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Science: The stars next month

Look at the night sky this month, and you can't miss the constellation of Orion riding high in the south. It's one of the most recognisable star patterns of all, and it really does look like a mighty hunter wielding a club. Most of its stars are bright and distinctly blue, with one (literally) glaring exception. That's brilliant red Betelgeuse, at the top left of the constellation - one of Orion's "shoulders".

The constellation of Orion is a rarity in the sky: a group of stars that actually belong together in space, and were all born at about the same time. All except Betelgeuse, that is. At a distance of 450 light years, it is much closer than Orion's other stars, which lie about 1,000 light years away. Its relative closeness, and enormous girth, means that Betelgeuse is one of the only stars that can be seen - with special techniques - as a disc, and not merely a point of light.

Mike Edmonds, professor of astronomy at the University of Wales in Cardiff, has written a fascinating analysis of this star in the latest issue of Astronomy and Geophysics (the Journal of the Royal Astronomical Society). Using all the latest data, he reveals much about a star very different from our sun.

To begin with, it's huge: 900 million km in diameter, 650 times bigger than the Sun, and so vast that, were it in the Solar System, Betelgeuse would stretch all the way to the asteroid belt and swallow up Mercury, Venus, Earth and Mars. Its red colour is a result of its extreme coolness (for a star) - around 3,500C, in contrast to our yellow sun's temperature of 5,500C, and the 20,000+C blue-white heat of Orion's other stars.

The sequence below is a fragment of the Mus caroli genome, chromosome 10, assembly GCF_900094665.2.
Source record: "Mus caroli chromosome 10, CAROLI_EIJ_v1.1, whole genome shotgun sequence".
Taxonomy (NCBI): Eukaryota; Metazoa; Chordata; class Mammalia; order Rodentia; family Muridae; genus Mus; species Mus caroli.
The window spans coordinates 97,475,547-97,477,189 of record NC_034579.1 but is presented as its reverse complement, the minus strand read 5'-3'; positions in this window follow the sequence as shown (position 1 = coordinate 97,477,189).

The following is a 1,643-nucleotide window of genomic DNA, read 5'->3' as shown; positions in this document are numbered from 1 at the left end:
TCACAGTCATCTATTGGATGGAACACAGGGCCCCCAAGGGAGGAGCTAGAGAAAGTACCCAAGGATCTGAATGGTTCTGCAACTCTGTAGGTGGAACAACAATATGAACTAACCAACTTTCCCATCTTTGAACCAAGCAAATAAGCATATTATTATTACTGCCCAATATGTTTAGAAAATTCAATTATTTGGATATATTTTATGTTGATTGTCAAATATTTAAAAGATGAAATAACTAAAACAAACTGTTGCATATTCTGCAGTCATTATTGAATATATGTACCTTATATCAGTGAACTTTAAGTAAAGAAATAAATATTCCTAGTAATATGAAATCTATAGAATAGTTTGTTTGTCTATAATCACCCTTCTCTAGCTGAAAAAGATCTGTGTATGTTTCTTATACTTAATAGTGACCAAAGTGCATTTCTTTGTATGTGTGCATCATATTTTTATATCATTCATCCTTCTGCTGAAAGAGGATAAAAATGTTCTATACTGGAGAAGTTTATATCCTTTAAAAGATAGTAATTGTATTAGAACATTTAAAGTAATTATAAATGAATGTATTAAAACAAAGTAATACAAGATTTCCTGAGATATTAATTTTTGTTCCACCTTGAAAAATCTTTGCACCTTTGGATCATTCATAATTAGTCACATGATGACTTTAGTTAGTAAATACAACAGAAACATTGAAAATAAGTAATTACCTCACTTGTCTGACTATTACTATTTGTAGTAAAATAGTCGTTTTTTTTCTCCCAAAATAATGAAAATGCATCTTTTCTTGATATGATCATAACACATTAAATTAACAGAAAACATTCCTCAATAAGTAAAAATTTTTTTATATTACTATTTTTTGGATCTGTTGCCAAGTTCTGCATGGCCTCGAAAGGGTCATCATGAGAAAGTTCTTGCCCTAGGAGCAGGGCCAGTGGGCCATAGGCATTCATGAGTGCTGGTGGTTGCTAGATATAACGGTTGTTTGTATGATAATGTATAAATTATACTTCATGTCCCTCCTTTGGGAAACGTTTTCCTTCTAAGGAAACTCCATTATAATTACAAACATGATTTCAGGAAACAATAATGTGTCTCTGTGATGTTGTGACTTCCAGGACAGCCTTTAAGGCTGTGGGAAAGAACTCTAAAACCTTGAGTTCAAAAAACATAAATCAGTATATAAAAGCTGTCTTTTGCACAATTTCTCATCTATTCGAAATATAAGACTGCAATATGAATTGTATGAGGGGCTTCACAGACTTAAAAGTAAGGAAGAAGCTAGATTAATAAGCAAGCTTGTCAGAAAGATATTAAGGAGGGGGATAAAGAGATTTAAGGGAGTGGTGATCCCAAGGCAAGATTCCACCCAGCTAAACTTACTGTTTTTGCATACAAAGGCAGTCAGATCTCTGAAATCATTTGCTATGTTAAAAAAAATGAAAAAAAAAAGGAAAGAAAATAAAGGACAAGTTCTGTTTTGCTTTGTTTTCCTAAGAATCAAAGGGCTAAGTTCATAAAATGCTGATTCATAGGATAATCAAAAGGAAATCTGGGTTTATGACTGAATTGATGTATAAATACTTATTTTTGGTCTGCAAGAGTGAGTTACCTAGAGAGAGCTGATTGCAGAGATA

Astronomers reckon the star is only 120 million years old - born when the dinosaurs first emerged on our planet - unlike our more ancient sun (4,600 million years old). Yet Betelgeuse is on the way out. Such massive stars consume their nuclear fuel much faster than ordinary stars like our sun.Mike Edmonds says Betelgeuse will finally run out of fuel in 70 million years. The whole star will explode as a supernova, shining as brightly as the full Moon in Earth's skies.

What's up

Venus is brilliant in the pre-dawn sky, reaching its greatest brilliance this month. Through a small telescope you can see its crescent shape. On 23 February Venus will be five moon-widths north of the crescent Moon.

The only other planet easily visible is Saturn. Lying among the dim stars of Pisces, this yellowish planet sets around 10pm.

The sun suffers a total eclipse on 26 February, with a maximum length of 4 minutes 9 seconds. Best seen from the Caribbean, no part of this eclipse is visible from Britain.

Diary (all 24-hour clock, GMT):

3 Feb, 2254: Moon at first quarter

11 Feb, 1023: Full Moon

19 Feb, 1528: Moon at last quarter

26 Feb, 1726: New Moon; total eclipse of the Sun visible from the mid- Pacific Ocean, the northern part of South America, and the mid-Atlantic Ocean.